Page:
Conclusion

Beloved church – we must not be surprised when suffering comes, either to us or to those around us.  We must, instead, be prepared for it to happen.  Our own suffering proves whether or not we have faith – when everything is stripped away and we are wounded and exposed we find out quickly what we really believe.  If we are running to God – even in hurt and anger and disbelief – the proof is there.  It might be weak faith, it might be trembling faith, it might be doubting faith that says, “I believe, Lord, help my unbelief!”  But that is faith that is proven, and that proof is a gift, that we will be thankful for eventually.  But we must also be prepared to care for the suffering in our midst.  We must be willing to put our own things aside – our schedules, our priorities, our expectations – and bend low enough to stoop down to help the wounded soul who has been left decimated by the side of the road, helpless and desperately needy.  That’s actually what Jesus did for each of us.

My path of deep suffering is not over – I am very much in the raging waves and tossing winds of it.  Some minutes are good – most are a black, confusing, thick fog.  I am part of a great church with a kind and loving pastor and we are struggling together to learn how to walk this road with integrity – learning from and teaching one another as we figure it out by trial and error.  It’s hard to be both sufferer and tutor at the same time, but I’m convinced that God is teaching me even this so that I might be used to help others as he builds his kingdom.  Until then, I pray for strength to continue to walk one painful, faithful step at a time.  Learn from those who do this well.  Teach those who don’t.  Walk together with the ones who are suffering deeply.  You will bless them, of course, but you will be blessed too, for you will teach, and you will learn, a great deal about your Savior.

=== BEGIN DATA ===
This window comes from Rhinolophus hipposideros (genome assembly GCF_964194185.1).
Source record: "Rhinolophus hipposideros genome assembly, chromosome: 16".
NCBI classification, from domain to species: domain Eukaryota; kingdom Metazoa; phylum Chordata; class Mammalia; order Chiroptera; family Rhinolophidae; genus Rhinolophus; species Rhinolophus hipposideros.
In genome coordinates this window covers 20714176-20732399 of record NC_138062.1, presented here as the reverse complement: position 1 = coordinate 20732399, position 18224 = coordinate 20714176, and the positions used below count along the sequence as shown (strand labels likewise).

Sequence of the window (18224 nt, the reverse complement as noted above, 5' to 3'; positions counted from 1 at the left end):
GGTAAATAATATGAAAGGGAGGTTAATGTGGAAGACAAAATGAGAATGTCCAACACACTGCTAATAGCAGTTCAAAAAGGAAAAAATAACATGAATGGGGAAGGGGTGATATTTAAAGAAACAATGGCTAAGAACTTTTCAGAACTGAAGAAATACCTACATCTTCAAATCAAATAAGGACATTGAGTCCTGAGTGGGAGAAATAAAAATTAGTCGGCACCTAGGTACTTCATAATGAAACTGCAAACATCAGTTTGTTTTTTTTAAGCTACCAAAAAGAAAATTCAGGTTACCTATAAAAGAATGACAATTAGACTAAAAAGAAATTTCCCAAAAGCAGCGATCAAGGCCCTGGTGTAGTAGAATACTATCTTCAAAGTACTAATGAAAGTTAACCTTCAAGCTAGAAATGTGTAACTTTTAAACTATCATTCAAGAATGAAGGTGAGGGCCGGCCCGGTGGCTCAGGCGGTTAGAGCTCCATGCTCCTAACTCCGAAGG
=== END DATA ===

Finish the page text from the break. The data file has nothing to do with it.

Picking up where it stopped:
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Christmas Letter to My Kids

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Christmas Letter To My Kids

This was a hard, but beautiful Christmas in our family.  Heartache causes us to reflect and to look for beauty that will come out of ashes.  My kids amaze me with their grace and their capacity to love through all of it.  I could not possibly be more thankful for each and every one of them.